Our research focus

We constantly use and develop cutting-edge methodologies, including multiplex immuno-fluorescence and RNA-Scope for the characterisation of the tumour microenvironment, protein arrays for the detection of cancer-specific antibodies, and in vitro T cell assays for the detection of novel immunogenic peptides, among others. We are exploring how a successful immune recognition is orchestrated and translated from the early (innate arm) to the late (adaptive) response.

This ‘immunostaging’ of cancers will allow us to understand why and how immunotherapy works for some patients but not for others, and how we can increase the number of patients who benefit from these treatments. The laboratory has extensive experience in clinical trial monitoring and collaborative industry projects, all centred on improving outcomes and quality of life for cancer patients. We collaborate with several leading cancer research laboratories in Australia and internationally.

Fast facts

Tumour cells often look very different to the immune system when compared to healthy cells. To avoid destruction, tumours use a variety of strategies to overcome or to ‘hide’ from an immune response. This interaction of tumour cells with a large variety of immune cells can be more or less pronounced and influence outcome of the disease or response to particular treatments. The quality and quantity of these interactions can be measured on multiple levels, which all together represent the tumour-immune engagement.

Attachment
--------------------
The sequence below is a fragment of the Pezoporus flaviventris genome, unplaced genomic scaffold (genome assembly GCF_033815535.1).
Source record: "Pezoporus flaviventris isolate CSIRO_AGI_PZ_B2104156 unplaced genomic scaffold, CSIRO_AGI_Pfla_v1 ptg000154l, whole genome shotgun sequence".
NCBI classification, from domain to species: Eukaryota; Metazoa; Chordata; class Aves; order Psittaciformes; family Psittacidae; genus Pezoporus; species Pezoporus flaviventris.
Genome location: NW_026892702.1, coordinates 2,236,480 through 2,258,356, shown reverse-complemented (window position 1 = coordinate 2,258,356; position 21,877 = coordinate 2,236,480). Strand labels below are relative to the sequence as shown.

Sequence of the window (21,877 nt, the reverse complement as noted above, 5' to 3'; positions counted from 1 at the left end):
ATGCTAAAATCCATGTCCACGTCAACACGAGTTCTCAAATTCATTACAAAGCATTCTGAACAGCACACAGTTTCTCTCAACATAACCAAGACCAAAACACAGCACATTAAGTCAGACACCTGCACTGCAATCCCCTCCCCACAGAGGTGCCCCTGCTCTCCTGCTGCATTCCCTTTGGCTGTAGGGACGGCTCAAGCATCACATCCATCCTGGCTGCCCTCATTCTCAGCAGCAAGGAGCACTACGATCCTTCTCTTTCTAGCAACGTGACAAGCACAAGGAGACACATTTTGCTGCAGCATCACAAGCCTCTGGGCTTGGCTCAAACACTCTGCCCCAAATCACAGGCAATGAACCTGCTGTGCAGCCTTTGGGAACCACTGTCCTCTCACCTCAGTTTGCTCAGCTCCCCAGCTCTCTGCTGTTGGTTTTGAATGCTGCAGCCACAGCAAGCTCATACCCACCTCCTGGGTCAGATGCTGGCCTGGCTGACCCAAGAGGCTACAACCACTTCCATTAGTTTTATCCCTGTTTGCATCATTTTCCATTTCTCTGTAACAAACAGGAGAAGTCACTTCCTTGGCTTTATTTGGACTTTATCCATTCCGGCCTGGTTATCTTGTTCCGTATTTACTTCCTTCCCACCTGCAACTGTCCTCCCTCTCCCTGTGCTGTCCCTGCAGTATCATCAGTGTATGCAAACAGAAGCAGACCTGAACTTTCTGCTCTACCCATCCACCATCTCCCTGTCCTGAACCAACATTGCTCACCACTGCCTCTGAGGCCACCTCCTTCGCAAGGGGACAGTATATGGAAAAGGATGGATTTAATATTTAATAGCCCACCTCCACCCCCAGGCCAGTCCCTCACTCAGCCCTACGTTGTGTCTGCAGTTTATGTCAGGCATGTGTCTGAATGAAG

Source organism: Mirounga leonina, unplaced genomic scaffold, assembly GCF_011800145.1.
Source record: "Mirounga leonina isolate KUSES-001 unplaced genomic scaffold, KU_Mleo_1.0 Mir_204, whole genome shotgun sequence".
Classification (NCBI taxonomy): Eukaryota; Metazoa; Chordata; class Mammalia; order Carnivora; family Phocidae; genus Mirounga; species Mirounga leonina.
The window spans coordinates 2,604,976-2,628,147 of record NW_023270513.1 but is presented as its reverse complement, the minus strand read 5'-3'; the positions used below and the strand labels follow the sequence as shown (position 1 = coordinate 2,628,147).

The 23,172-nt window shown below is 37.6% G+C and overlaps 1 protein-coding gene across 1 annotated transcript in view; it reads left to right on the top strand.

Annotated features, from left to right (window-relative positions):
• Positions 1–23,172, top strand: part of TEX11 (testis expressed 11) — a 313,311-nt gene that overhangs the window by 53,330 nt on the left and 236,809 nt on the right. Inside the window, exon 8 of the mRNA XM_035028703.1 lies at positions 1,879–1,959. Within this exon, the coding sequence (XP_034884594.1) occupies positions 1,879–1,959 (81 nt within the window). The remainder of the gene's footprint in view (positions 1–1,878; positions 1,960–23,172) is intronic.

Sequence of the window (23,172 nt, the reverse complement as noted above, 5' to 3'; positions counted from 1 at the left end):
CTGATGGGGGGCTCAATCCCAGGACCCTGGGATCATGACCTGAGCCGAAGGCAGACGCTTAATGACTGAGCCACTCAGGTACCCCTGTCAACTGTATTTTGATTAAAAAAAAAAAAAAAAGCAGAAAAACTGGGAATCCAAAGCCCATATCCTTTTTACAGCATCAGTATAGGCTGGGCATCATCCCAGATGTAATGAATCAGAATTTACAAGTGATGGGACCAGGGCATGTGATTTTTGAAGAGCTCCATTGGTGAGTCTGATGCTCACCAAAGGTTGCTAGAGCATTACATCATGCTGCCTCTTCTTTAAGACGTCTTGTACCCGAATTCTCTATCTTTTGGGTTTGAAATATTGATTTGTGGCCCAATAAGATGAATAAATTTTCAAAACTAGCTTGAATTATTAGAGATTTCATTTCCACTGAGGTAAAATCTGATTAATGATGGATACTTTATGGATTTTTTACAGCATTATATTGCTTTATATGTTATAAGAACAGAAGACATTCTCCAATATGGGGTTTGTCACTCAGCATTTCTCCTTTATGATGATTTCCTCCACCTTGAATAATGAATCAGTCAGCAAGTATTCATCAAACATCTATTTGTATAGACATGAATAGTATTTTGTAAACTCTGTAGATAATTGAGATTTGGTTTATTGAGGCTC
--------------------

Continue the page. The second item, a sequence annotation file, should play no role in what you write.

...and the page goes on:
Antibodies are proteins produced by a subtype of immune cells which can specifically recognise, bind and often neutralise antigens which the immune system recognises as foreign or a threat (e.g. viruses or bacteria). In cancer, specific antibodies are produced as a response to antigens on cancer cells, which are different than those on normal cells. While their function in the immune recognition of cancer is unclear, their detection in the blood indicates the presence of cancer cells.

Recent publications


Characterising the phenotypic evolution of circulating tumour cells during treatment.
Butyrophilin 2A1 is essential for phosphoantigen reactivity by γδ T cells

DOI: 10.1126/science.aay5516

View abstract
Frontiers in Immunology

Autoantibodies May Predict Immune-Related Toxicity: Results from a Phase I Study of Intralesional Bacillus Calmette-Guérin followed by Ipilimumab in Patients with Advanced Metastatic Melanoma.

DOI: 10.3389/fimmu.2018.00411

View abstract
Nature Communication

Characterising the phenotypic evolution of circulating tumour cells during treatment.

DOI: 10.1038/s41467-018-03725-8

View abstract

Our team

Meet our researchers